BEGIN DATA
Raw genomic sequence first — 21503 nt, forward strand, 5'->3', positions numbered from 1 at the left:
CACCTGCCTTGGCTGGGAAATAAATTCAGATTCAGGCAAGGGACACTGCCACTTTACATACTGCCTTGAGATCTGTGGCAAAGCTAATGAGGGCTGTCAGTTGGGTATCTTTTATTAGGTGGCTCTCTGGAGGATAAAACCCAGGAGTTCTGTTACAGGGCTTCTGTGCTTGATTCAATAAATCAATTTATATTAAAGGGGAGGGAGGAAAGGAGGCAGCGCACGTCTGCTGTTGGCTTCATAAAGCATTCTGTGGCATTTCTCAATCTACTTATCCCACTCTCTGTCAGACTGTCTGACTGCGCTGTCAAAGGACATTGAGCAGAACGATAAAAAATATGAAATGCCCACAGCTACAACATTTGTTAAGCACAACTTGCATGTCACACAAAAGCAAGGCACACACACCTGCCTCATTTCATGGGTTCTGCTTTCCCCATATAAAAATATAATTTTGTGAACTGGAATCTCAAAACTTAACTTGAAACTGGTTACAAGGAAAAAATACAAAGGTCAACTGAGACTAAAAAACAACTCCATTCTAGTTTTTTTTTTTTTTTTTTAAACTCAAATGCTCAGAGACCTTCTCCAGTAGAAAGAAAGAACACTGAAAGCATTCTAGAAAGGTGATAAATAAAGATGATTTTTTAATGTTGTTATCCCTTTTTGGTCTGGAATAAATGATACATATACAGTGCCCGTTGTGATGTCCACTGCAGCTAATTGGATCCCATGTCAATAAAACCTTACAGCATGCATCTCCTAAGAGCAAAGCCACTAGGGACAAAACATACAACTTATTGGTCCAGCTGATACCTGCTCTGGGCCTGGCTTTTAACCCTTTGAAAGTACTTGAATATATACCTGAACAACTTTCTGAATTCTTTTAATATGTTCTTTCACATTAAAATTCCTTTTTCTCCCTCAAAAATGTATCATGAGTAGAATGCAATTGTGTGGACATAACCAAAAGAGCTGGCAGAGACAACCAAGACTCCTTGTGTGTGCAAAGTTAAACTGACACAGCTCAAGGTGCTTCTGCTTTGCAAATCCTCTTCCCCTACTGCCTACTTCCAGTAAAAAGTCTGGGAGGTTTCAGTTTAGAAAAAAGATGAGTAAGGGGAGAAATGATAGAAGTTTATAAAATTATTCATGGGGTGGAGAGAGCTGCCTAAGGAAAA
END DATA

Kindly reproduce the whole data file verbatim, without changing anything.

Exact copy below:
Raw genomic sequence first — 21503 nt, forward strand, 5'->3', positions numbered from 1 at the left:
CACCTGCCTTGGCTGGGAAATAAATTCAGATTCAGGCAAGGGACACTGCCACTTTACATACTGCCTTGAGATCTGTGGCAAAGCTAATGAGGGCTGTCAGTTGGGTATCTTTTATTAGGTGGCTCTCTGGAGGATAAAACCCAGGAGTTCTGTTACAGGGCTTCTGTGCTTGATTCAATAAATCAATTTATATTAAAGGGGAGGGAGGAAAGGAGGCAGCGCACGTCTGCTGTTGGCTTCATAAAGCATTCTGTGGCATTTCTCAATCTACTTATCCCACTCTCTGTCAGACTGTCTGACTGCGCTGTCAAAGGACATTGAGCAGAACGATAAAAAATATGAAATGCCCACAGCTACAACATTTGTTAAGCACAACTTGCATGTCACACAAAAGCAAGGCACACACACCTGCCTCATTTCATGGGTTCTGCTTTCCCCATATAAAAATATAATTTTGTGAACTGGAATCTCAAAACTTAACTTGAAACTGGTTACAAGGAAAAAATACAAAGGTCAACTGAGACTAAAAAACAACTCCATTCTAGTTTTTTTTTTTTTTTTTTAAACTCAAATGCTCAGAGACCTTCTCCAGTAGAAAGAAAGAACACTGAAAGCATTCTAGAAAGGTGATAAATAAAGATGATTTTTTAATGTTGTTATCCCTTTTTGGTCTGGAATAAATGATACATATACAGTGCCCGTTGTGATGTCCACTGCAGCTAATTGGATCCCATGTCAATAAAACCTTACAGCATGCATCTCCTAAGAGCAAAGCCACTAGGGACAAAACATACAACTTATTGGTCCAGCTGATACCTGCTCTGGGCCTGGCTTTTAACCCTTTGAAAGTACTTGAATATATACCTGAACAACTTTCTGAATTCTTTTAATATGTTCTTTCACATTAAAATTCCTTTTTCTCCCTCAAAAATGTATCATGAGTAGAATGCAATTGTGTGGACATAACCAAAAGAGCTGGCAGAGACAACCAAGACTCCTTGTGTGTGCAAAGTTAAACTGACACAGCTCAAGGTGCTTCTGCTTTGCAAATCCTCTTCCCCTACTGCCTACTTCCAGTAAAAAGTCTGGGAGGTTTCAGTTTAGAAAAAAGATGAGTAAGGGGAGAAATGATAGAAGTTTATAAAATTATTCATGGGGTGGAGAGAGCTGCCTAAGGAAAA